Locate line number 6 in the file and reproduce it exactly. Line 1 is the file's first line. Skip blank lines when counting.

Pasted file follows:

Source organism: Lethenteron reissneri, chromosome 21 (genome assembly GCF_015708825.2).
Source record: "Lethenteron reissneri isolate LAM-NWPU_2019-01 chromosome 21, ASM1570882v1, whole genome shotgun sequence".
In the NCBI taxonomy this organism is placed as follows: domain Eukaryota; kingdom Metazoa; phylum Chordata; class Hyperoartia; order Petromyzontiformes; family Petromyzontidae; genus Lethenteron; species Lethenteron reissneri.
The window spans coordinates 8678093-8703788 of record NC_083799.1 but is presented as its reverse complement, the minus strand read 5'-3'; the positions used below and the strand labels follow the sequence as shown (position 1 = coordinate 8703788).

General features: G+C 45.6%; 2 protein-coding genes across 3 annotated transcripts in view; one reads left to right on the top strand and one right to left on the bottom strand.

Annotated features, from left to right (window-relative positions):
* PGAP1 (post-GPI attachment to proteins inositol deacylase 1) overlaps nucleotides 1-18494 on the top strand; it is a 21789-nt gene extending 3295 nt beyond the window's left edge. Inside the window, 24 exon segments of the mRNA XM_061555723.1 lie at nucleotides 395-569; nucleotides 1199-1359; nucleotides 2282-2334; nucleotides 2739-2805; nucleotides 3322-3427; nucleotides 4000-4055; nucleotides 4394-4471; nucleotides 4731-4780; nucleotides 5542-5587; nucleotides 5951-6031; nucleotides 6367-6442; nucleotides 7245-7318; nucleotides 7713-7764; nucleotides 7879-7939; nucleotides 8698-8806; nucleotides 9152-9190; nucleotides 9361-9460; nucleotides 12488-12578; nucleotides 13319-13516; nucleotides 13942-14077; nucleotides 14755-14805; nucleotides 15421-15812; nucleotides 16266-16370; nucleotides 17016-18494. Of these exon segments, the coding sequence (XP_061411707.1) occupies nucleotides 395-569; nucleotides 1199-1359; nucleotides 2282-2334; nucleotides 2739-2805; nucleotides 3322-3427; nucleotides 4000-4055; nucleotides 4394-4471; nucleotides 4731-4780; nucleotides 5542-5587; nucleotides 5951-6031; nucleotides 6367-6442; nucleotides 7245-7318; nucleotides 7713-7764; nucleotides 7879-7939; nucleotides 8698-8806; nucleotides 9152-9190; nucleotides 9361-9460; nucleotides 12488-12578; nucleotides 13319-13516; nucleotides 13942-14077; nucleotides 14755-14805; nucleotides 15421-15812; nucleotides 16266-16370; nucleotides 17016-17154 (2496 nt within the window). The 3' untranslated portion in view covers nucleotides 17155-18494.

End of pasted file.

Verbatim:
Annotated features, from left to right (window-relative positions):